Washington, D.C., is, to date, my greatest failure. My Waterloo. More aptly, perhaps (if you want to remain on the firm soil of American history), my Bunker Hill. 

To those unlike me, D.C. isn’t a site of lost opportunities, but instead stands tall as the capital of the free world — a shiny beacon of white, pristine hope, symbolic for those wishing to flee from tyranny and seek out more fruitful pastures. Even in the face of multiplying criticisms and America’s perceived antagonism in the arena of world politics, millions around the globe still look upon the city’s magnificent landscape and see the representation of lofty achievements and dreams that can be accomplished from very little — or, more often, nothing — returning their longing gaze. D.C., with its air of inherent optimism, is many things to many people.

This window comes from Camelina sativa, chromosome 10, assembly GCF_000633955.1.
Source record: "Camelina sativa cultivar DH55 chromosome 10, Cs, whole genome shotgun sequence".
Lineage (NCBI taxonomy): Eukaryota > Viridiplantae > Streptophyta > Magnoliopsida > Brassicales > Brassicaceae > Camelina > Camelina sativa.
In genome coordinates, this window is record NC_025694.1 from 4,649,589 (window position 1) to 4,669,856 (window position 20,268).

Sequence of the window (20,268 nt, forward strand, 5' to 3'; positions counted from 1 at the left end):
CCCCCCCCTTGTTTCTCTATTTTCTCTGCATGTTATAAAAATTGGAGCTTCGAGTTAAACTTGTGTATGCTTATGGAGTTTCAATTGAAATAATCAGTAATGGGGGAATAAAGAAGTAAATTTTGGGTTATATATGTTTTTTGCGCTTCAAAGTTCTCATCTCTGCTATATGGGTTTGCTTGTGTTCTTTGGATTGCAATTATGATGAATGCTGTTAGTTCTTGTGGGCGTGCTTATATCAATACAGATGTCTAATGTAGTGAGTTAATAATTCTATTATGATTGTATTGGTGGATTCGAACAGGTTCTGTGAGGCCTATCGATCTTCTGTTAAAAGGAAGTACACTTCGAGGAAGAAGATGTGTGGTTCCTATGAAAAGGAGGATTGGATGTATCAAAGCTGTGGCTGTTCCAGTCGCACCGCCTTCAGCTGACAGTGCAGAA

But to me, it represents failure.

No, I’m not concerned about the uncertain swampland of its foundation, nor plagued by its notoriously oppressive summer heat; it’s not even the inadequacies of the fumbling judicial system that leave me feeling on edge. Rather, it’s the fact that I’ve been to this city-state four times and have yet to actually see or set foot upon anything touristy, noteworthy, historically significant, or otherwise. The Capitol Building? Washington Monument? White House? Nope. On four consecutive occasions, these tributes to democracy have eluded me with the swift, lethal precision of a top-tier CIA agent.